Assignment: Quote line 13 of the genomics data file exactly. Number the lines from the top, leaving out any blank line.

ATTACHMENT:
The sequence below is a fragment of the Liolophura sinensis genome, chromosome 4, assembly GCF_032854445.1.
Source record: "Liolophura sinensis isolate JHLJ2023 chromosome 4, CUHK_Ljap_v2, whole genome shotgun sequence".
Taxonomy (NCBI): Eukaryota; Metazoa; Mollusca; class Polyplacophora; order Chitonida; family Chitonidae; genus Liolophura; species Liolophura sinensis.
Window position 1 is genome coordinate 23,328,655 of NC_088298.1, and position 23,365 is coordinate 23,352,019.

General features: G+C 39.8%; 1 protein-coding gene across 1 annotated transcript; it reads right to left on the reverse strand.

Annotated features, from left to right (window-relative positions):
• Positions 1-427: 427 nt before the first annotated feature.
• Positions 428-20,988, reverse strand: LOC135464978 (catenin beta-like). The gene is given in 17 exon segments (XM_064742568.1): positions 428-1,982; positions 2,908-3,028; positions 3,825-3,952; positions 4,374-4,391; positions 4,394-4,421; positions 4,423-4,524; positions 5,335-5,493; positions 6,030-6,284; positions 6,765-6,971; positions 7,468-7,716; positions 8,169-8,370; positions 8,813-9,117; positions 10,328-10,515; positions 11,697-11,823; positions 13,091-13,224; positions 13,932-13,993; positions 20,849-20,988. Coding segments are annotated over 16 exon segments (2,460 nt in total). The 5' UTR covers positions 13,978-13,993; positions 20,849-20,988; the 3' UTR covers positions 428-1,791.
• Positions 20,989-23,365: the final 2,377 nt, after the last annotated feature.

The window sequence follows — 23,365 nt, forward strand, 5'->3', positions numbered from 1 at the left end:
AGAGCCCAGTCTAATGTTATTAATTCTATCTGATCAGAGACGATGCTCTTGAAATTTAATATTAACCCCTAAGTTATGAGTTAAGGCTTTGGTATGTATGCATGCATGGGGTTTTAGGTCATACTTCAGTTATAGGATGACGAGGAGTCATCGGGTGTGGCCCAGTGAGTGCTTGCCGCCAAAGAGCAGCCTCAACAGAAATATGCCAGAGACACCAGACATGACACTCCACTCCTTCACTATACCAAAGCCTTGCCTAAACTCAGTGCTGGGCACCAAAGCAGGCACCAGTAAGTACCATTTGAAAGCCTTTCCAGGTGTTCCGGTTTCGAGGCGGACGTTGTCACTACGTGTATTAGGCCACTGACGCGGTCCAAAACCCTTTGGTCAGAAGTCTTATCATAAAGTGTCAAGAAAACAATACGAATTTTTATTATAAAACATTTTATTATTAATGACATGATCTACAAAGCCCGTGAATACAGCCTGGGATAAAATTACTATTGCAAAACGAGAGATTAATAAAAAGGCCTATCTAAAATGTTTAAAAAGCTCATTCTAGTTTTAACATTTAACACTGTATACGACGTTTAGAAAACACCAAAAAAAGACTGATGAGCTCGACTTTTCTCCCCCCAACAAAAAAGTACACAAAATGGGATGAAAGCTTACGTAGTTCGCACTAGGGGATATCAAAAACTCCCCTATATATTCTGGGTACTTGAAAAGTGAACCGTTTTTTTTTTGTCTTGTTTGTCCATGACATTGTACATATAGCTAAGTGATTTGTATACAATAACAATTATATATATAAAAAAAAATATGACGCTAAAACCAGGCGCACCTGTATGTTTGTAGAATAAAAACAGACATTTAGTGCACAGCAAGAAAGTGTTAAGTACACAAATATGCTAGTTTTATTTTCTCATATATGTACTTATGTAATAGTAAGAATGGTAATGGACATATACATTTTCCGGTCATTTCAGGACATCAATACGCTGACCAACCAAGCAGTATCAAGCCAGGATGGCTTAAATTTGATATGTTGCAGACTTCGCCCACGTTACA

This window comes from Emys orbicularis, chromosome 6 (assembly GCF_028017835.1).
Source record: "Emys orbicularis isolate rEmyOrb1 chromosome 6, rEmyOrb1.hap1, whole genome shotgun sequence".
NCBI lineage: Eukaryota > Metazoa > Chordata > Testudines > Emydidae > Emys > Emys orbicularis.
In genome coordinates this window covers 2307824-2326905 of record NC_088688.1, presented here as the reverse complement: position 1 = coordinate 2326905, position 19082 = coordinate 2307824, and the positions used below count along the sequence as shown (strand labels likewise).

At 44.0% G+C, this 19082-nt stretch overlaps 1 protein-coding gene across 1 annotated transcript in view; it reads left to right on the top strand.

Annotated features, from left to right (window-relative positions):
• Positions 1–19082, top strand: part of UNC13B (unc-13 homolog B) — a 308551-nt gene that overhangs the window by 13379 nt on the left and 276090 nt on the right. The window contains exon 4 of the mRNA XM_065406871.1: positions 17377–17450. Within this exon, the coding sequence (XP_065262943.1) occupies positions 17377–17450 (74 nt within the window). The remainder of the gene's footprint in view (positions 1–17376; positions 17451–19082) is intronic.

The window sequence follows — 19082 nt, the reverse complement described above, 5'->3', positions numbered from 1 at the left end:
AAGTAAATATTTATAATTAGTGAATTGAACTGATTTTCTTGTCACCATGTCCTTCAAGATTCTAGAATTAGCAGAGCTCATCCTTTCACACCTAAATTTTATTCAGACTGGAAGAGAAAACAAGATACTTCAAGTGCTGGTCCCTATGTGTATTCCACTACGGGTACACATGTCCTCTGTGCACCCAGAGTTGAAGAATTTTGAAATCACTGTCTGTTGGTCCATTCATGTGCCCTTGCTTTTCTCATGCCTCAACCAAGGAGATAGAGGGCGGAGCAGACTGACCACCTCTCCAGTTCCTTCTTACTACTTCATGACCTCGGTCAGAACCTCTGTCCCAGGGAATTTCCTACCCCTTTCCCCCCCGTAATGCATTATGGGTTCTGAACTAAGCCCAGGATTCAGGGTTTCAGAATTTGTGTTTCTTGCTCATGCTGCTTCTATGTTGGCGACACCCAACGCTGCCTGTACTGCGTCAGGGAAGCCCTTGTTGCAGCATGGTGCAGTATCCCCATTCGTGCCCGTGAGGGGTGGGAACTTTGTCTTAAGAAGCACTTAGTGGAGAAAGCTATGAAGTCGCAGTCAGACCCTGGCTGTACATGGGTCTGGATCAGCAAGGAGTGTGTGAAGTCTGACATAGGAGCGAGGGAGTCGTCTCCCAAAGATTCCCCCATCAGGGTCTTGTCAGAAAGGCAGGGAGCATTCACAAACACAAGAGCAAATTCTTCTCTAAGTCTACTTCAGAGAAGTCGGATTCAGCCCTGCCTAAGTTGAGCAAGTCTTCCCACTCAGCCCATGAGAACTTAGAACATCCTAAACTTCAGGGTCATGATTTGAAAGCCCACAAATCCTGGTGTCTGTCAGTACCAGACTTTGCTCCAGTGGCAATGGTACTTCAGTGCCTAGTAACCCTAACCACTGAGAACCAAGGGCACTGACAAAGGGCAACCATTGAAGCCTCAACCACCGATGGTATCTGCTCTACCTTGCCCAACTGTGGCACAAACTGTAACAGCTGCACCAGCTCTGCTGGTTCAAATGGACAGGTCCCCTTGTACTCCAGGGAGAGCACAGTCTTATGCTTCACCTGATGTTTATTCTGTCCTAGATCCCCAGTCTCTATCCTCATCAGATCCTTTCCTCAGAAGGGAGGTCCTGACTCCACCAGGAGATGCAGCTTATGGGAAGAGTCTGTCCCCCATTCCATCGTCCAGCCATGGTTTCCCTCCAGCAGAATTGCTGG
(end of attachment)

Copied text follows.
Source record: "Emys orbicularis isolate rEmyOrb1 chromosome 6, rEmyOrb1.hap1, whole genome shotgun sequence".